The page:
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Examining whether no contest clauses are enforceable

Among the many reasons why people in Seattle may put off the process of estate planning is due to a fear of upsetting their beneficiaries because of their decisions. Yet the alternative is putting the matter completely at the mercy of state law. Those who are concerned that their estate decisions may prompt discord may want to consider including an added degree of enforceability to their wills. This can be done by including language that amounts to a "no contest" clause

No contest clauses are provisions in a will that present the potential for penalties to be leveled towards designated beneficiaries who challenge the validity of one's will. These penalties can include one seeing their interest in an estate distributed elsewhere, effectively disinheriting them. The purpose of such a clause is, of course, to deter beneficiaries from starting a dispute. Some may question, however, whether these clauses are actually enforceable.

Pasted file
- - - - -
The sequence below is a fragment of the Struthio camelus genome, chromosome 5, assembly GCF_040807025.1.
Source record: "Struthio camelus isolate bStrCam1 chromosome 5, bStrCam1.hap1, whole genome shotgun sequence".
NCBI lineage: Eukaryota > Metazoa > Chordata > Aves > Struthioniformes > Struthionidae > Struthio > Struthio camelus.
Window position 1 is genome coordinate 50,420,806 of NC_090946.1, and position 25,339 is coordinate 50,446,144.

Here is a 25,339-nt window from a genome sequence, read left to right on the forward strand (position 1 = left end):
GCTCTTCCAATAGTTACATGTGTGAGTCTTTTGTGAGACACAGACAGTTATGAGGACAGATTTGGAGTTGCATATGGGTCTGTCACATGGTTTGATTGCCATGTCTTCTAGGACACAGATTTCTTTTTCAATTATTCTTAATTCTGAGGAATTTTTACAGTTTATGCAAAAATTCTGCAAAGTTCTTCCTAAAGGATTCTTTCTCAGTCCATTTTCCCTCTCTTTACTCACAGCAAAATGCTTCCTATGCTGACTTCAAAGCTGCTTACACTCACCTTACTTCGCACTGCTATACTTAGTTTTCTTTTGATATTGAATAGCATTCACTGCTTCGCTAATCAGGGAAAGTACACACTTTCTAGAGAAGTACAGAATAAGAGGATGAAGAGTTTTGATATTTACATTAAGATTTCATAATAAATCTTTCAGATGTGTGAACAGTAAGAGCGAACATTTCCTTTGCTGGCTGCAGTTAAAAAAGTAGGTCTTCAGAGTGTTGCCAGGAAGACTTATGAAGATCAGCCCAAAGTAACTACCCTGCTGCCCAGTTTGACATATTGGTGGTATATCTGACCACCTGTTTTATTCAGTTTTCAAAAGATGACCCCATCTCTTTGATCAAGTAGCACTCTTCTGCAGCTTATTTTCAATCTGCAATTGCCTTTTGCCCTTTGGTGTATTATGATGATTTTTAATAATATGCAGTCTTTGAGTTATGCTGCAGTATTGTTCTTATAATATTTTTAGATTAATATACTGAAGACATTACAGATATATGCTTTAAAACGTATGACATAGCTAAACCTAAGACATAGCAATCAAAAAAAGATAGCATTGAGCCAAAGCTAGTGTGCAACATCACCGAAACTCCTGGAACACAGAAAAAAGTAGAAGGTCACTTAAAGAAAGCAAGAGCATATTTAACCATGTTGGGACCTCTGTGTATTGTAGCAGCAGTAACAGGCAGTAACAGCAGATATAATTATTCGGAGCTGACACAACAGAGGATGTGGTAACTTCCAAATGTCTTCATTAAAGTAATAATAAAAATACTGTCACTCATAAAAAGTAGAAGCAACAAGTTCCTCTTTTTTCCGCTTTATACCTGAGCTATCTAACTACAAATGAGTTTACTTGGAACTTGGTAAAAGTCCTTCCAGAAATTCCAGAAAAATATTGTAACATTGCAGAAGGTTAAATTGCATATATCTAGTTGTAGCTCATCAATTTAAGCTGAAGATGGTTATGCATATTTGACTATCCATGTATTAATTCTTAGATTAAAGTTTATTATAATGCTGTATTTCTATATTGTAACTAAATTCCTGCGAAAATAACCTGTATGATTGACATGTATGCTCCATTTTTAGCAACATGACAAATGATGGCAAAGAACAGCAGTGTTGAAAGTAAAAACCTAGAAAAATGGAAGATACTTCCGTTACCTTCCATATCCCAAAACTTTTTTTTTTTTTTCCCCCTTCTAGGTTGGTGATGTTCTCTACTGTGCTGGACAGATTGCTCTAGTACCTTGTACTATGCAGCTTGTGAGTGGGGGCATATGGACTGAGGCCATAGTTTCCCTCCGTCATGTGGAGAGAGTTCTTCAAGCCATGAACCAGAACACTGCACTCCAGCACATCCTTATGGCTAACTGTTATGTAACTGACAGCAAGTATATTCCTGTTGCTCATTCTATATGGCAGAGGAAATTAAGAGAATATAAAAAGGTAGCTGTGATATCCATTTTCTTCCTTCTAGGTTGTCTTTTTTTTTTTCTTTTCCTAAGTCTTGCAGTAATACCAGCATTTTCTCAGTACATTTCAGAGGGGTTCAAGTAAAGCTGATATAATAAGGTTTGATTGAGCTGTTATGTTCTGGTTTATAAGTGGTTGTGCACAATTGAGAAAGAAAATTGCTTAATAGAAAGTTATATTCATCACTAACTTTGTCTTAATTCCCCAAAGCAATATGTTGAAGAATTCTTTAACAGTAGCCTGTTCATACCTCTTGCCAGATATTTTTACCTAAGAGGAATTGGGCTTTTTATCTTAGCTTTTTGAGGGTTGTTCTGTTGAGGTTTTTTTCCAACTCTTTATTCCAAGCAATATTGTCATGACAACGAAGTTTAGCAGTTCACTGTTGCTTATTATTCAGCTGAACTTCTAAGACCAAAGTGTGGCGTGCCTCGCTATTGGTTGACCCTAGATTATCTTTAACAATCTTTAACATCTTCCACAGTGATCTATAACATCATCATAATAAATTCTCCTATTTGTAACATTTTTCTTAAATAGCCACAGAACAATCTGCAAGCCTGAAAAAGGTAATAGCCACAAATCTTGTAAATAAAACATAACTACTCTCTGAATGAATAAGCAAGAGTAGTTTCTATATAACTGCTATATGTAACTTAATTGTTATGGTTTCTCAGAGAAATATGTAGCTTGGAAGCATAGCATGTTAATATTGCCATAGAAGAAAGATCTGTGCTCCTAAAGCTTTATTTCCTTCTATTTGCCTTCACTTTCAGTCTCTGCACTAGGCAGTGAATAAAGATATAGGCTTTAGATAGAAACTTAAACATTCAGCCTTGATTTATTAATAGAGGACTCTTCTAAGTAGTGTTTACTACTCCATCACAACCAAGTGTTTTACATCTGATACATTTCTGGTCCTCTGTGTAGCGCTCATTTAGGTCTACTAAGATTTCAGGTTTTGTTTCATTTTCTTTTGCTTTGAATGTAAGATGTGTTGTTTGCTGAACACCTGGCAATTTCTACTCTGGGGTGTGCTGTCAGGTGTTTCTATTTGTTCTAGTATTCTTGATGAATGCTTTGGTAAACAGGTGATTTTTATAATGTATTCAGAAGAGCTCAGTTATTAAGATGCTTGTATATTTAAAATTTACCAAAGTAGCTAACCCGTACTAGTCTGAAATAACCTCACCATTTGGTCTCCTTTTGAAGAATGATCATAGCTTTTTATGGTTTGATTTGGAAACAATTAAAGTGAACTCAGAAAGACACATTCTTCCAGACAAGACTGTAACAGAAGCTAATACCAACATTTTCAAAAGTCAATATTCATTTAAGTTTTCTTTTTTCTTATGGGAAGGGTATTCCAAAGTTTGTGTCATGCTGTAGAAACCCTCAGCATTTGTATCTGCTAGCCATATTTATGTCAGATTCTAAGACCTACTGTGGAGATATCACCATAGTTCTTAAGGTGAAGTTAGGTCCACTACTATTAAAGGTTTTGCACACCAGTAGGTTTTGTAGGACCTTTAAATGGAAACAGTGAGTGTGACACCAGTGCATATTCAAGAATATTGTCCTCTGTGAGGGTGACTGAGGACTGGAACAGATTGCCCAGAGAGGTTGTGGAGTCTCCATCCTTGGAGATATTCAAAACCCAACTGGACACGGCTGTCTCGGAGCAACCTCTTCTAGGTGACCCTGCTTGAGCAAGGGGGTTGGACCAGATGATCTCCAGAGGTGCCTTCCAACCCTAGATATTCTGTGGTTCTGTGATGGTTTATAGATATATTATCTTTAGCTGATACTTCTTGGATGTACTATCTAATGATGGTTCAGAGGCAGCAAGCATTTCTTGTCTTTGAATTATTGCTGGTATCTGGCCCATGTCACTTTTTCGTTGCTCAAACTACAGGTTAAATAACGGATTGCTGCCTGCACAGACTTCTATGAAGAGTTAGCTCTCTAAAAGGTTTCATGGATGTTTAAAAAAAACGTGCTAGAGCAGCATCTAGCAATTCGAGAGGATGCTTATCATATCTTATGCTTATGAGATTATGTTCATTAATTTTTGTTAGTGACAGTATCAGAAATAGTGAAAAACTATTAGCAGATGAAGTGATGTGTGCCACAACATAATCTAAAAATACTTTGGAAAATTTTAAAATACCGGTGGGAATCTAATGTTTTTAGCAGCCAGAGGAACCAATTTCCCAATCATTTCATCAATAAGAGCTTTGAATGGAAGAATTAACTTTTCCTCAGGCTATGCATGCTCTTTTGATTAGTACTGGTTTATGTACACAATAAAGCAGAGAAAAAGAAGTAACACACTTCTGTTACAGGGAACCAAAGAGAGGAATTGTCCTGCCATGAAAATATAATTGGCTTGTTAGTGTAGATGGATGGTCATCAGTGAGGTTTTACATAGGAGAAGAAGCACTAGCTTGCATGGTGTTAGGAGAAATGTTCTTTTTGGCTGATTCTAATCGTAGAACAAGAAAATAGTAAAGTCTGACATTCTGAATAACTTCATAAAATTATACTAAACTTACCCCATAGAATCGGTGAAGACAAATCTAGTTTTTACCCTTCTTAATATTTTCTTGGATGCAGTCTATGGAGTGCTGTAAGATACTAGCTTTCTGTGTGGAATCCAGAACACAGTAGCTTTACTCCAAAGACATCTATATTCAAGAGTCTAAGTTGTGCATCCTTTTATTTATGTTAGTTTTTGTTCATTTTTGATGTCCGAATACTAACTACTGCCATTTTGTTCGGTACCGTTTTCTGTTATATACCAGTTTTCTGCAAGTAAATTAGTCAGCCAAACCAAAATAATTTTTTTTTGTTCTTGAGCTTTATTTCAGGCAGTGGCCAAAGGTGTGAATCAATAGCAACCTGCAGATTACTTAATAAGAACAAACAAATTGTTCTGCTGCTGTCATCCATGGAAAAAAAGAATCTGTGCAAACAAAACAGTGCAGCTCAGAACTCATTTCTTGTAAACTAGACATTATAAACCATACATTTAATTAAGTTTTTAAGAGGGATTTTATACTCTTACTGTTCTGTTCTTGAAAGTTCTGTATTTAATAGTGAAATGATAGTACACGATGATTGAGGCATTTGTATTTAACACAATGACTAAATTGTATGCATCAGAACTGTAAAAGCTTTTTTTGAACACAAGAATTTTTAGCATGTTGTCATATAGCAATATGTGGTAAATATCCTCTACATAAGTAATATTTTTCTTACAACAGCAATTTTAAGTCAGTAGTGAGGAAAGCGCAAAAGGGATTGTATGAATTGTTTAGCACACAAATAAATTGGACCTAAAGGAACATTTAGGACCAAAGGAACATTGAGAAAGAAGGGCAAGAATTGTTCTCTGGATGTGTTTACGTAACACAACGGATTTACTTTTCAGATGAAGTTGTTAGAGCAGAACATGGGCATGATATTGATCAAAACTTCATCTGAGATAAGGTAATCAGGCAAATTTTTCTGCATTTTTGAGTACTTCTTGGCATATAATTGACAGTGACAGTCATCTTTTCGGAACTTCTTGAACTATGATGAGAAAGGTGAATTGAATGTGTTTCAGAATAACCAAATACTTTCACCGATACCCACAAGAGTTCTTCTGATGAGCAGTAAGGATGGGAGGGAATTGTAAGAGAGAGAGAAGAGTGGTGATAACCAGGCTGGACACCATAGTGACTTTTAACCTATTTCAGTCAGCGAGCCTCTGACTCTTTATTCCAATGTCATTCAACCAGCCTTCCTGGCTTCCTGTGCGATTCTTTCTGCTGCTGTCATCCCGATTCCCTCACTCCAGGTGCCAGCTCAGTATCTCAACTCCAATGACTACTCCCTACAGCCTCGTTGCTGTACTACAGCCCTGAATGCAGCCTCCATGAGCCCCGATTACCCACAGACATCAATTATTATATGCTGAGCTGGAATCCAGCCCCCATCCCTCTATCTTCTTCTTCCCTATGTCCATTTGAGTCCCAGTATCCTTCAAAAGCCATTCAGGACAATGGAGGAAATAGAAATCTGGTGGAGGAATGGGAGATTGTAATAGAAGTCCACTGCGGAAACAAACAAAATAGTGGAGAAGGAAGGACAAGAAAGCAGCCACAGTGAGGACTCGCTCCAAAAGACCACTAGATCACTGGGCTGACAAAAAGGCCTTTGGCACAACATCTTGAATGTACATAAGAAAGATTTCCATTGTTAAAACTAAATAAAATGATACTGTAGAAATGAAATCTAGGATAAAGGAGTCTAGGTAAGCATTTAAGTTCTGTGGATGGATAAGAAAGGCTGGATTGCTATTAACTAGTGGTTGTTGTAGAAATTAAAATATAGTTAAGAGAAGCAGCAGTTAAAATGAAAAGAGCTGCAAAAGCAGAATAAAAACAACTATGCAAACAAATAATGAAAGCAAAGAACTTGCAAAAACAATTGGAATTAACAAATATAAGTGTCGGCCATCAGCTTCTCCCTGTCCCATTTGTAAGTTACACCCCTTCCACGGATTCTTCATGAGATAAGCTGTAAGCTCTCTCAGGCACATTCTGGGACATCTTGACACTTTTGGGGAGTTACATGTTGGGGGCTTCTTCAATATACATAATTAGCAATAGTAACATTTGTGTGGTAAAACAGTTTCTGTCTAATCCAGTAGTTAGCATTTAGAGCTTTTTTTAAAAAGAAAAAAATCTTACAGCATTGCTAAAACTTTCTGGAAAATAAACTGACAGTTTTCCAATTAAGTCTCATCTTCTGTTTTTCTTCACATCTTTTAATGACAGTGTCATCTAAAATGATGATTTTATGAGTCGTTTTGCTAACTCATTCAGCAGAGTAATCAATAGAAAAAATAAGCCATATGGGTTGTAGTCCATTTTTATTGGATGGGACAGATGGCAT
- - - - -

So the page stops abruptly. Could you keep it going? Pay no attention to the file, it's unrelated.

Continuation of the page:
In a 2017 ruling issued by a state appellate court, the state of Washington's view of the enforceability was made quite clear: "A testator has the lawful right to dispose of his property upon whatever condition he desires, as long as the condition is not prohibited by some law or opposed to public policy." Thus, while the state does recognize the right of a beneficiary to challenge a will, it also clearly stipulates under which conditions such a challenge would not invoke said will's no contest clause. 

Again, those wanting to add teeth to the terms of their estate in this manner cannot at the same time overlook the process of estate planning. The American Association of Retired Persons reports that as many as 60 percent of American adults do not have a will. Those who do not have no control over deterring inheritance disputes. 

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Riach Gese Jacobs, PLLC
7331 196th Street, SW
P.O. Box 1067
Lynnwood, WA 98046

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